Benjamin Ton, a onetime copy-machine repairman who became head of a $50 million drug ring in the Philadelphia area, was sentenced Wednesday to 171/2 years in federal prison.
Ton, 36, was facing a possible life sentence, but won leniency because he had been cooperating with authorities since shortly after his arrest in November 2004.
His lawyer, Elliot M. Cohen, said Ton "cooperated very extensively on a lot of different projects with the government," and his guilty plea had a "domino effect" on many other defendants who later pleaded guilty.
U.S. District Judge Paul S. Diamond granted the reduced sentence.
"Ton provided a huge volume of useful information to the government," Assistant U.S. Attorney David E. Fritchey wrote in the prosecution's sentencing memo, which asked for a term of less than the 20-year mandatory minimum.
"He listened to many wiretapped conversations between himself and Canadian suppliers, and between himself and his customer coconspirators," Fritchey wrote.
"He identified the speakers for DEA by voice and by photograph, and explained the conversations, many of which were in Vietnamese, including codes he used when engaging in drug-related conversations," Fritchey wrote.
Ton also assisted in identifying "Fat Bobby," a Vietnamese gang member who committed a murder in Virginia and fled to Canada, Fritchey wrote. "Fat Bobby" was not identified in Fritchey's sentencing memo, but he was returned to Virginia, tried, and convicted.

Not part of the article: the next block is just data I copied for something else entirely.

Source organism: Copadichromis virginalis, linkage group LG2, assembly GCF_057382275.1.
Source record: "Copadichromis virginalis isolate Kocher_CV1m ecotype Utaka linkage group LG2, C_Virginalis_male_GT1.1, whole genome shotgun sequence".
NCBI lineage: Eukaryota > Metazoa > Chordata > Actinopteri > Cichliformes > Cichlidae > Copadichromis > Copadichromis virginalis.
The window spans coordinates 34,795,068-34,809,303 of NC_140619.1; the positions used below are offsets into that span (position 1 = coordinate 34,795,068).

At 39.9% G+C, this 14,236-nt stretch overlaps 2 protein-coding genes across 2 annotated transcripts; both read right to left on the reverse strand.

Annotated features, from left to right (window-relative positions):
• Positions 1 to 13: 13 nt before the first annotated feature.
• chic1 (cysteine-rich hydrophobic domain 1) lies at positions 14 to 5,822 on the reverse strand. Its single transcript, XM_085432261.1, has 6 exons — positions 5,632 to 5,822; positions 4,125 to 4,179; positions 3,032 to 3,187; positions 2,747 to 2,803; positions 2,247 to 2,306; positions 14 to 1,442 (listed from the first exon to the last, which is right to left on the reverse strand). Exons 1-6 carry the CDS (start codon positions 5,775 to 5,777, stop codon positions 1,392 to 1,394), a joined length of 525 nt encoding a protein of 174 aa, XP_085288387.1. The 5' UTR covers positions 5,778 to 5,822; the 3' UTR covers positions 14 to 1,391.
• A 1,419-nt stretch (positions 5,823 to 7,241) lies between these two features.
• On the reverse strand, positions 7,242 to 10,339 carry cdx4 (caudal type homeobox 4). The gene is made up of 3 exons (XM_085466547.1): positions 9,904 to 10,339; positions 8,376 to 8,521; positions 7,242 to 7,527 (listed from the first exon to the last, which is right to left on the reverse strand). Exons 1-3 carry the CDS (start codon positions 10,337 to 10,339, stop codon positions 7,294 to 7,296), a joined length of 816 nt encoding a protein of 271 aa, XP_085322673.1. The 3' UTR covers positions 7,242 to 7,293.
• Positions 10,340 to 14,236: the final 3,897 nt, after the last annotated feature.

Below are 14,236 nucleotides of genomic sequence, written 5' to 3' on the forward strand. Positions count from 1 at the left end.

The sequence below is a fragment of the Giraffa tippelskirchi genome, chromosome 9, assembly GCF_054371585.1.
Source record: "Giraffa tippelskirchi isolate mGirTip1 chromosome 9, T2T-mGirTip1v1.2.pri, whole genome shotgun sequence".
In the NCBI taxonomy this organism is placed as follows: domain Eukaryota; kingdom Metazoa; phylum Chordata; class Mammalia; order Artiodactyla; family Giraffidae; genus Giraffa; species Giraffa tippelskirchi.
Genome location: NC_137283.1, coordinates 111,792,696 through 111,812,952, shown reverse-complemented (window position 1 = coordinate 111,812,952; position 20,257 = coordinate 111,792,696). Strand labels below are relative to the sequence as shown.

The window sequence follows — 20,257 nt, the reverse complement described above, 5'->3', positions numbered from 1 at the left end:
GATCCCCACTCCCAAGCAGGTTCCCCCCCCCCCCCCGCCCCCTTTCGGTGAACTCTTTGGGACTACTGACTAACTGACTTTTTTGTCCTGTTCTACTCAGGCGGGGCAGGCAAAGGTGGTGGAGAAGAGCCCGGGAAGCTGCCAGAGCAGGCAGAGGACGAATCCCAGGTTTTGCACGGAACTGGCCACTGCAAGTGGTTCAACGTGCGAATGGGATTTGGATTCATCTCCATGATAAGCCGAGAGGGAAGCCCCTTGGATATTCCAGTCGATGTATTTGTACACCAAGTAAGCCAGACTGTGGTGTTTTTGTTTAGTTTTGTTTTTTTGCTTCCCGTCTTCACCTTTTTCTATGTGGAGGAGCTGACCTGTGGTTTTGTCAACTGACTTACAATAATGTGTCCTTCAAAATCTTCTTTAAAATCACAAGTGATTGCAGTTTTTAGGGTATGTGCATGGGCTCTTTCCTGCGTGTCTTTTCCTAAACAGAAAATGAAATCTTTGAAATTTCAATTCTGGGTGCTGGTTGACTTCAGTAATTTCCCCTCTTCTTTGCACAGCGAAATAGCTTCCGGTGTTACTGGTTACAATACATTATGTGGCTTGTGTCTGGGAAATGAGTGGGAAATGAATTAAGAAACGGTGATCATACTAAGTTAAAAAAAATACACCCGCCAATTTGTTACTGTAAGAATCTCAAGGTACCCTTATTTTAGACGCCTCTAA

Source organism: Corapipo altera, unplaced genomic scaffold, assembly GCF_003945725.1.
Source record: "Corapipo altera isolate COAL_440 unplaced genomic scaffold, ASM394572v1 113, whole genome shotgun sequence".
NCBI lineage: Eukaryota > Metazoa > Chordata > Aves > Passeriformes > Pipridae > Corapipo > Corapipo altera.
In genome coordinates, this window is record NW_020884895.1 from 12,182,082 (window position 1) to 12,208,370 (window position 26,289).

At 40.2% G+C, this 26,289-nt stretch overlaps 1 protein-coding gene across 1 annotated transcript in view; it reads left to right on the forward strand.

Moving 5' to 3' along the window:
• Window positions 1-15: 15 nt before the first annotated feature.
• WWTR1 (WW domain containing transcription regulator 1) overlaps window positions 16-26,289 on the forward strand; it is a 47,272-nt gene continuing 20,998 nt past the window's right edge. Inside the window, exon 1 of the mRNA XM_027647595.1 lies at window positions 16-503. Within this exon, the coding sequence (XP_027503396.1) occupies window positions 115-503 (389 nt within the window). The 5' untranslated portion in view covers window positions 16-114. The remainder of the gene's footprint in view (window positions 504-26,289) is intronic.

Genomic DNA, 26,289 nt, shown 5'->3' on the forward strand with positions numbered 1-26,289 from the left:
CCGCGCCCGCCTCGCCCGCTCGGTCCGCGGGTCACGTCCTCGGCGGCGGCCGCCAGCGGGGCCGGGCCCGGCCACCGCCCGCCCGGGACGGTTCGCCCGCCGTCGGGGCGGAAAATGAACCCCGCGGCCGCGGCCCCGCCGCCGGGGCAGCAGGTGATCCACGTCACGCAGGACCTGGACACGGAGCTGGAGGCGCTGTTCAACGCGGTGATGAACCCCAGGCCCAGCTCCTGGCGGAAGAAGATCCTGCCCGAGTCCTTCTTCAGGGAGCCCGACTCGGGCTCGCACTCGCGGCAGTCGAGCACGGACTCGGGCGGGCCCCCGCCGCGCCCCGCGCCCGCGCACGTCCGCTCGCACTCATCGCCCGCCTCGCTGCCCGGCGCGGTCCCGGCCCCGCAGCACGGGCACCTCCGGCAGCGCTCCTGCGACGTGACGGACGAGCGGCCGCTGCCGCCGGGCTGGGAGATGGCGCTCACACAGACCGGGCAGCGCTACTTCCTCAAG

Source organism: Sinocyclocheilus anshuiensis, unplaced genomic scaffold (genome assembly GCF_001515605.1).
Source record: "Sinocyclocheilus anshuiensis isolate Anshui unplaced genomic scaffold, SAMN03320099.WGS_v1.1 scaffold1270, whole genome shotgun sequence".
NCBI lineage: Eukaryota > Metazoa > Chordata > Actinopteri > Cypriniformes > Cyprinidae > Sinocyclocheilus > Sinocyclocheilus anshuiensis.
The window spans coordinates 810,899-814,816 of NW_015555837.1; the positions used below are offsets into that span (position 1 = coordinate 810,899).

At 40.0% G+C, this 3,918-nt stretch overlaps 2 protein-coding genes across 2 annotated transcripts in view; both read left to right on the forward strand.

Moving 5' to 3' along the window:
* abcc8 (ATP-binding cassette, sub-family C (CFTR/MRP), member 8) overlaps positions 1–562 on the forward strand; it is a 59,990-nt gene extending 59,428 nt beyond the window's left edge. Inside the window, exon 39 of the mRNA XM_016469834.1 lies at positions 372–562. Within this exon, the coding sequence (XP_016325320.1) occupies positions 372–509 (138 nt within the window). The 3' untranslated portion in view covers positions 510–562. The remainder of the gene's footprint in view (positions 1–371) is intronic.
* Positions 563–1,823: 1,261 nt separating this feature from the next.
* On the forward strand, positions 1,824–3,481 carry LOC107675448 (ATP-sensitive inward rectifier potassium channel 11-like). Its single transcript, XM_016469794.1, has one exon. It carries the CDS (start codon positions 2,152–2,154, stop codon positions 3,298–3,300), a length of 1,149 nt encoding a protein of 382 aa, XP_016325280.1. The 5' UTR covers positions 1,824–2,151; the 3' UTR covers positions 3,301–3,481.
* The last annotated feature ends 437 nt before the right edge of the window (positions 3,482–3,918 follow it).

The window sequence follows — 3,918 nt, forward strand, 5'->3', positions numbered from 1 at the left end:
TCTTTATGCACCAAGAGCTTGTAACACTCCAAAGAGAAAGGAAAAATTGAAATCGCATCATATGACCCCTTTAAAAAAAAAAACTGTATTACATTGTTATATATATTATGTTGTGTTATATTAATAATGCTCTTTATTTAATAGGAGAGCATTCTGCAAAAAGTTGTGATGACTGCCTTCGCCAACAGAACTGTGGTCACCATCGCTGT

Cohen said that Ton had been held without bail since his arrest, but "he gets credit for every day he's done," so Ton will be released in about 12 years, if not sooner.
Ton's ex-wife, Lena Loam Le, has served a two-year sentence for her role in the operation and was in court along with other family members to support Ton, Cohen said.
In a forfeiture order, prosecutors made claim to $53.4 million in drug trafficking proceeds, believed to be the extent of Ton's operation from 2002 to 2004.
The actual money seized upon Ton's arrest was far less. He had $1,416 at his Sicklerville home. Nearly $16,000 was taken from a business checking account, and $15,000 in cash was found at a location in Philadelphia.
Authorities also seized a $7,000 check, an item of jewelry, and two guns. Probably the most valuable possession seized was his home.
When the drug ring was broken, federal agents intercepted a shipment of 55,000 tablets of ecstasy with a street value of $1.65 million.
Ton got into drug trafficking in 2002 when a Vietnamese friend from Canada asked him to help find buyers in Philadelphia for 100 pounds of marijuana.
He eventually smuggled nearly 10 tons of high-grade marijuana and 300,000 ecstasy pills from Canada to the Philadelphia area.
The unemployed repairman started attracting attention when he moved from a modest rowhouse in Delaware County to an upscale home in New Jersey, complete with a Lexus, a BMW, and a Corvette in the driveway.